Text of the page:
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Indra Nooyi, Symone Sanders, and Dylan Farrow share career—and life—advice

June 24, 2021, 12:26 PM UTC

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Good morning, Broadsheet readers! Britney Spears speaks out against her conservatorship, a Japanese couple challenges a law requiring them to have the same family name, and MPW Next Gen heads into Day 2. Have a wonderful Thursday.

– Top tips. Fortune‘s Most Powerful Women Next Gen Summit kicked off yesterday with a powerful—and eclectic—lineup of speakers. One thing they had in common? They all gave great advice.

First, we heard from former PepsiCo CEO Indra Nooyi. She shared with Fortune‘s Beth Kowitt some of the most practical career advice I’ve ever heard: “Understand the politics in the organization, but don’t play the politics of the organization.” That’s certainly a tip anyone in a tricky work situation can keep in their back pocket.

Next up, we were joined by Symone Sanders, the political strategist and spokesperson for Vice President Kamala Harris. Sanders offered some advice the veep has shared with her:

“Young women are often made to feel like they have to be focused on the next thing,” Sanders recalled hearing Harris say. “Focus on the thing in front of you right now. Do that thing extremely well, and the next opportunity will come to you.”

And finally, we closed out the day with Dylan Farrow, the author and activist who recently examined her allegations of child sexual abuse against her adoptive father, Woody Allen, in the HBO docuseries Allen v. Farrow. (Allen has denied those allegations.) An audience member asked the now 35-year-old Farrow what her advice would be to her younger self—whether that was who she was as a child, a teen, or a young adult.

“I feel like I have a bunch of younger selves,” Farrow said. “Looking back on my life, I was very focused on what people think of me and that sort of drove me to not be as authentic in myself, in my skin, and in my life as I would have liked to have been.”

“I would encourage my younger self to be brazenly authentic,” Farrow said.

Thanks to all our speakers for such great advice. Next Gen continues today with entrepreneur Bobbi Brown, model and author Emily Ratajkowski, WNBA player-turned-owner Renee Montgomery, and more.

Emma Hinchliffe
emma.hinchliffe@fortune.com
@_emmahinchliffe

The Broadsheet, Fortune’s newsletter for and about the world’s most powerful women, is coauthored by Kristen Bellstrom, Emma Hinchliffe, and Claire Zillman. Today’s edition was curated by Emma Hinchliffe

MORE FROM NEXT GEN

- Cameo queen. Also on the Next Gen stage, Fran Drescher, The Nanny actor and cancer non-profit president, shared how social media platforms like Cameo have expanded the reach of her brand. "It's making...the accessibility of the celebrity something that really translates into monetary success, and the advancement of raising consciousness too,” she said. She also shared her dream Cameo picks (dead or alive): Brad Pitt and Eleanor Roosevelt. Quite the pairing! Fortune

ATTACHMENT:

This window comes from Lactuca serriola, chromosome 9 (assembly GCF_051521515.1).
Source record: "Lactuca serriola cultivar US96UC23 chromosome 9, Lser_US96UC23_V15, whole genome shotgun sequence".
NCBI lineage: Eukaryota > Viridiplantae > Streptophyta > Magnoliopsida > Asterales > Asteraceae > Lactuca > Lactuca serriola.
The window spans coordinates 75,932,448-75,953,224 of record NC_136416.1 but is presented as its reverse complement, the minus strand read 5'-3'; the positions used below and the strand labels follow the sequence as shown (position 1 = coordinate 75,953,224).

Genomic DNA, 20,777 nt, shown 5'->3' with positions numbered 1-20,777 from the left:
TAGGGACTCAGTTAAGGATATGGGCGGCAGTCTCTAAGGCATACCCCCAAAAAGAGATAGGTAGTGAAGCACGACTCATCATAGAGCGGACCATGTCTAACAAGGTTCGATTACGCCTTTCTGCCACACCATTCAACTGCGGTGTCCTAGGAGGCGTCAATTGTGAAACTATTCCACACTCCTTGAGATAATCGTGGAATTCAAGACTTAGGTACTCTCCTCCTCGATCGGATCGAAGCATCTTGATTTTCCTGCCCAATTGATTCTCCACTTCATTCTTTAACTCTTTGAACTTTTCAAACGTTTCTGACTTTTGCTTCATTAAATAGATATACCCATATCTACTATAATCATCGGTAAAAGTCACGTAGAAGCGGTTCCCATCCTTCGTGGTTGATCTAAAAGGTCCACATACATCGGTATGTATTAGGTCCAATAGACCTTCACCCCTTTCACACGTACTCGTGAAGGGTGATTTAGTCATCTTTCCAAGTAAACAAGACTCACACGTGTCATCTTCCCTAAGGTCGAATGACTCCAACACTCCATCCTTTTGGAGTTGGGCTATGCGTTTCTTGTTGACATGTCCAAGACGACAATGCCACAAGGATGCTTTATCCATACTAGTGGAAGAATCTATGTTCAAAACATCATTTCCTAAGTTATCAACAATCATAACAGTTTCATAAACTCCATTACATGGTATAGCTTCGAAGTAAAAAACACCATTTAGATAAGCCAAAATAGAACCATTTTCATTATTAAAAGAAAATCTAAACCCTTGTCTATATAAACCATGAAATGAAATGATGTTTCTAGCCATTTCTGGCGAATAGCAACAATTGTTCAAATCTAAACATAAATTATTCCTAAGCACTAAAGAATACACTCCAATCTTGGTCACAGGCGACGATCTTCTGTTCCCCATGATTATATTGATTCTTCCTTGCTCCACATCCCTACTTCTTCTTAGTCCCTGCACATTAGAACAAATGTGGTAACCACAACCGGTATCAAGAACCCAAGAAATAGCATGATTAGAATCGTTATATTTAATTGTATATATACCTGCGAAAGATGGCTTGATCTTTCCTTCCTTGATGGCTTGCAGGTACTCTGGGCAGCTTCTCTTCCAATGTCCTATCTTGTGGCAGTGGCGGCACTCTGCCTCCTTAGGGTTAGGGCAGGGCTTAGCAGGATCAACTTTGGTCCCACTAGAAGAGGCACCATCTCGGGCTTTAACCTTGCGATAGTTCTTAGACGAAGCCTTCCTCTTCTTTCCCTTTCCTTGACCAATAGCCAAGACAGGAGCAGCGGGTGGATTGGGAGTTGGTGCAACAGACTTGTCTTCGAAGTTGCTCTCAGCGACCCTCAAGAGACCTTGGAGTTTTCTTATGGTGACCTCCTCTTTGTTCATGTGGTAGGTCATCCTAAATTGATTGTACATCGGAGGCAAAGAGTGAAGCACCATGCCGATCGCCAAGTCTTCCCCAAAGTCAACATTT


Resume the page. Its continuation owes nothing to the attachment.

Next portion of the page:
- Facebook vs. Apple. In her Next Gen interview, Fidji Simo, head of Facebook's app, took a swing at Apple over the tech giant's cut of in-app purchases. "We fundamentally think that other platforms that take very large revenue share are hurting that economy," she said, referring to app creators. Fortune

- Competitive advantage. At Next Gen, leaders from Wondery, Chipotle, and Crooked Media all weighed in on how leaders can best adapt to seismic shifts like the pandemic. “Don’t be a deer in headlights when you hit these moments, especially if you’re a company that’s nimble and can switch gears quickly,” said Jennifer Sargent, CEO of Wondery. “It’s a great time to gain market share and get ahead of competitors.”

MOVERS AND SHAKERS: U.S. President Joe Biden is set to nominate Cindy McCain, widow of Sen. John McCain (R–Ariz.), as ambassador to the UN's food and agriculture program. Self-driving car company Embark Trucks named former Transportation Secretary Elaine Chao to its board. Robin Sparkman, founding CEO of StoryCorps, is the new president and co-CEO of ProPublica. 

IN CASE YOU MISSED IT

- Britney speaks. Britney Spears testified before the judge who oversees her conservatorship yesterday, sharing that she feels in shock, traumatized, and just "want[s her] life back." The singer shared some troubling details, including that she currently has an IUD in place, but wants to get it removed to try to have a third child—but that her conservators won't allow her to do so. Variety

- Seeking blind spots. BackingMinds, a Swedish fund led by Sara Wimmercranz and Susanne Najafi, has raised $60 million for its second fund. (Its first VC fund in Sweden has paper returns of 500%.) The founders' aim is to "look for the blind spots of venture capital [and] find these arbitrages," Wimmercranz says. Financial Times

- Same name. Japan's Supreme Court rejected a challenge to a 19th Century-law that requires married couples to share the same family name. Critics say the system promotes gender bias. “It’s incomprehensible that this is constitutional,” said Fujiko Sakakibara, a lawyer representing the couples that filed suit. Japan's conservative ruling party, including Gender Equality Minister Tamayo Marukawa, have backed the law, arguing that it supports family unity. Bloomberg

ON MY RADAR

Commentary: It’s time to make board diversity an expectation, not just a priority Fortune

Why Helen Hunt wasn’t initially mad about ‘Mad About You’ Wall Street Journal

Formula 1’s future is an all-women’s series Wall Street Journal

PARTING WORDS

"Right now feels a bit like that moment after you’ve had a baby, and you can’t remember what you wore before you were pregnant."

- Fashion designer Victoria Beckham, whose line is reducing dress prices by 40% as it switches to simpler silhouettes.

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